- The older you are, the more likely you are to watch Netflix originals, new research from Nielsen suggests.
- People age 50 and up who watch Netflix in the US spend a greater share of their time on the platform watching Netflix originals than their younger counterparts do.
- Younger audiences may be more drawn to the licensed stuff because they’re discovering it for the first time.
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Netflix is spending billions a year on original series and movies, like “Stranger Things” and the new Ted Bundy biopic “Extremely Wicked, Shockingly Evil, and Vile.” But the most popular titles on the platform are still the old TV repeats and movies that are licensed from outside studios, reports from Recode and others have recently shown.
That’s less true for one subset of Netflix’s US viewers, research firm Nielsen found.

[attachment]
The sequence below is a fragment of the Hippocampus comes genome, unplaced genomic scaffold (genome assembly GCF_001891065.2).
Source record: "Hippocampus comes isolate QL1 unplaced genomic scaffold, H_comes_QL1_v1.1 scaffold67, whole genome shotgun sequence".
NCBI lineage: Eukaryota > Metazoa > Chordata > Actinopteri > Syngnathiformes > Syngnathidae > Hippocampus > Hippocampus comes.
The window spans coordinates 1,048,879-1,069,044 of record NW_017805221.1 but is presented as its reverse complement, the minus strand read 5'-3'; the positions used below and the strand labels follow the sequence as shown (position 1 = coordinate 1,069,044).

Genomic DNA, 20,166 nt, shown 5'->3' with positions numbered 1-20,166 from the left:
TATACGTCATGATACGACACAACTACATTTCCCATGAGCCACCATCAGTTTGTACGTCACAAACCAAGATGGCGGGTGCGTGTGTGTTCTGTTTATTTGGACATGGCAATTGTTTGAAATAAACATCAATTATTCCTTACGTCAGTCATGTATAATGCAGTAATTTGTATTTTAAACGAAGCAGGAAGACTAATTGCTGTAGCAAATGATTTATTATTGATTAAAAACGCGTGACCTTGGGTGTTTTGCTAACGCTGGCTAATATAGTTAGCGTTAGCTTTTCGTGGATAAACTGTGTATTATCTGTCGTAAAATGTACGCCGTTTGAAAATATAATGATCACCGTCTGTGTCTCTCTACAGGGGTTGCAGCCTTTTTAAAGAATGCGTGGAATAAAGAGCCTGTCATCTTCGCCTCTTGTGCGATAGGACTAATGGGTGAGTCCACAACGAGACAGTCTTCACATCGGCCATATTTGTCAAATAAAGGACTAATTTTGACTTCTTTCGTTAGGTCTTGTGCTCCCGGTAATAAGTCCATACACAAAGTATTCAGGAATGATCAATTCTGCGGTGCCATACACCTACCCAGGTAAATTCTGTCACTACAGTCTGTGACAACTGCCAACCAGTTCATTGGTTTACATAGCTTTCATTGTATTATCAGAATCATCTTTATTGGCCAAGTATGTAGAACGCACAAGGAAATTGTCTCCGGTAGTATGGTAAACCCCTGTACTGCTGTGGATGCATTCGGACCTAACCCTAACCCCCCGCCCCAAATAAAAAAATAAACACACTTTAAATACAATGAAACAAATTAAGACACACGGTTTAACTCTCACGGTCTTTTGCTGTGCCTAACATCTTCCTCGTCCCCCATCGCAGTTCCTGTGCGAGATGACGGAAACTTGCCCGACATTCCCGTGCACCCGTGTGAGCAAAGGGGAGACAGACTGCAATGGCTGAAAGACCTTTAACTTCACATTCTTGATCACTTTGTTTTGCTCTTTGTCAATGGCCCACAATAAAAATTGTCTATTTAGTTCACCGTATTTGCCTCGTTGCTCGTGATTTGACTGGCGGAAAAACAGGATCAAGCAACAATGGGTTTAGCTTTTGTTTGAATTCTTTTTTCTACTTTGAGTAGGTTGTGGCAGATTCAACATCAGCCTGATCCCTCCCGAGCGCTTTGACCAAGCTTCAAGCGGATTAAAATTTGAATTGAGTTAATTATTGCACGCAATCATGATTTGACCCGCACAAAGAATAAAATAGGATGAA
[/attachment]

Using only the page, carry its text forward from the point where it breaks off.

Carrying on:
Older people – particularly those age 50 and up – spend a greater share of their time on Netflix watching originals than the platform’s younger viewers do. In 2018, Netflix originals made up 33% of the minutes spent watching Netflix among people ages 50 and up, compared to 27% for viewers overall. Children ages 2-11 spent the smallest share of their time on Netflix watching originals.
Nielsen presented the data at a press event in New York on Tuesday.
Older audiences on Netflix may be more drawn to originals because they’ve already seen a lot of the older stuff. Younger viewers on the platform, meanwhile, might be discovering series like the 1990s sitcom “Friends” for the first time.
“The younger you are, you’re seeing content on Netflix that you think might be a Netflix original,” Brian Fuhrer, SVP of product leadership at Nielsen, said at the event. “Look at this new Netflix original called ‘Friends,'” he joked. “Where it comes out first, it feels to consumers like these are originals.”
While streaming audiences still skewer younger than traditional TV, the US viewership for streaming-video-on-demand services like Netflix is starting to resemble US TV viewers overall, Nielsen also found. There’s hardly an age difference anymore between the TV-watching population and streaming audiences in the US.
“[Streaming-video-on-demand] is getting to the point where it looks more like the total US than you would expect,” said Fuhrer.